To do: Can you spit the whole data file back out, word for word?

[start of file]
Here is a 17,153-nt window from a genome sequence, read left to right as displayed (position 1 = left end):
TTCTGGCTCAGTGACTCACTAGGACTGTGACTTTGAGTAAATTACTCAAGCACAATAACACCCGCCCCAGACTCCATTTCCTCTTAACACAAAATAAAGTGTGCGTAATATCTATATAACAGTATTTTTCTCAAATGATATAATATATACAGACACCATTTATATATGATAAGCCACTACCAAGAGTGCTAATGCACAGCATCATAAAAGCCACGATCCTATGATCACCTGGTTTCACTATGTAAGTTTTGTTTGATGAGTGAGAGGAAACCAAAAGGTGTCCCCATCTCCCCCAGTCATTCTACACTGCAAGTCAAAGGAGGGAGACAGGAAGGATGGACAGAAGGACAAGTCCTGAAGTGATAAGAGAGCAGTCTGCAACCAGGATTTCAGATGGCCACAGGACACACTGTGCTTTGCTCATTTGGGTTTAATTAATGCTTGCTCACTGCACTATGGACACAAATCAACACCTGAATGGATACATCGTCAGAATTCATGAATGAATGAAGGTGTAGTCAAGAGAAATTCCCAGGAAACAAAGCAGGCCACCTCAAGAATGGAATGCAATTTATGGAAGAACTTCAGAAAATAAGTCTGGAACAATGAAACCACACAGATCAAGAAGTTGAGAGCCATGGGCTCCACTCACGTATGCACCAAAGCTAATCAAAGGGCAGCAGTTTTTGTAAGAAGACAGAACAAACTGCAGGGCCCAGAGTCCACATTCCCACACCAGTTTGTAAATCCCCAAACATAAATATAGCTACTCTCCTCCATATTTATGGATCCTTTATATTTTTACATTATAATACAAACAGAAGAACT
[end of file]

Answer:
Here is a 17,153-nt window from a genome sequence, read left to right as displayed (position 1 = left end):
TTCTGGCTCAGTGACTCACTAGGACTGTGACTTTGAGTAAATTACTCAAGCACAATAACACCCGCCCCAGACTCCATTTCCTCTTAACACAAAATAAAGTGTGCGTAATATCTATATAACAGTATTTTTCTCAAATGATATAATATATACAGACACCATTTATATATGATAAGCCACTACCAAGAGTGCTAATGCACAGCATCATAAAAGCCACGATCCTATGATCACCTGGTTTCACTATGTAAGTTTTGTTTGATGAGTGAGAGGAAACCAAAAGGTGTCCCCATCTCCCCCAGTCATTCTACACTGCAAGTCAAAGGAGGGAGACAGGAAGGATGGACAGAAGGACAAGTCCTGAAGTGATAAGAGAGCAGTCTGCAACCAGGATTTCAGATGGCCACAGGACACACTGTGCTTTGCTCATTTGGGTTTAATTAATGCTTGCTCACTGCACTATGGACACAAATCAACACCTGAATGGATACATCGTCAGAATTCATGAATGAATGAAGGTGTAGTCAAGAGAAATTCCCAGGAAACAAAGCAGGCCACCTCAAGAATGGAATGCAATTTATGGAAGAACTTCAGAAAATAAGTCTGGAACAATGAAACCACACAGATCAAGAAGTTGAGAGCCATGGGCTCCACTCACGTATGCACCAAAGCTAATCAAAGGGCAGCAGTTTTTGTAAGAAGACAGAACAAACTGCAGGGCCCAGAGTCCACATTCCCACACCAGTTTGTAAATCCCCAAACATAAATATAGCTACTCTCCTCCATATTTATGGATCCTTTATATTTTTACATTATAATACAAACAGAAGAACT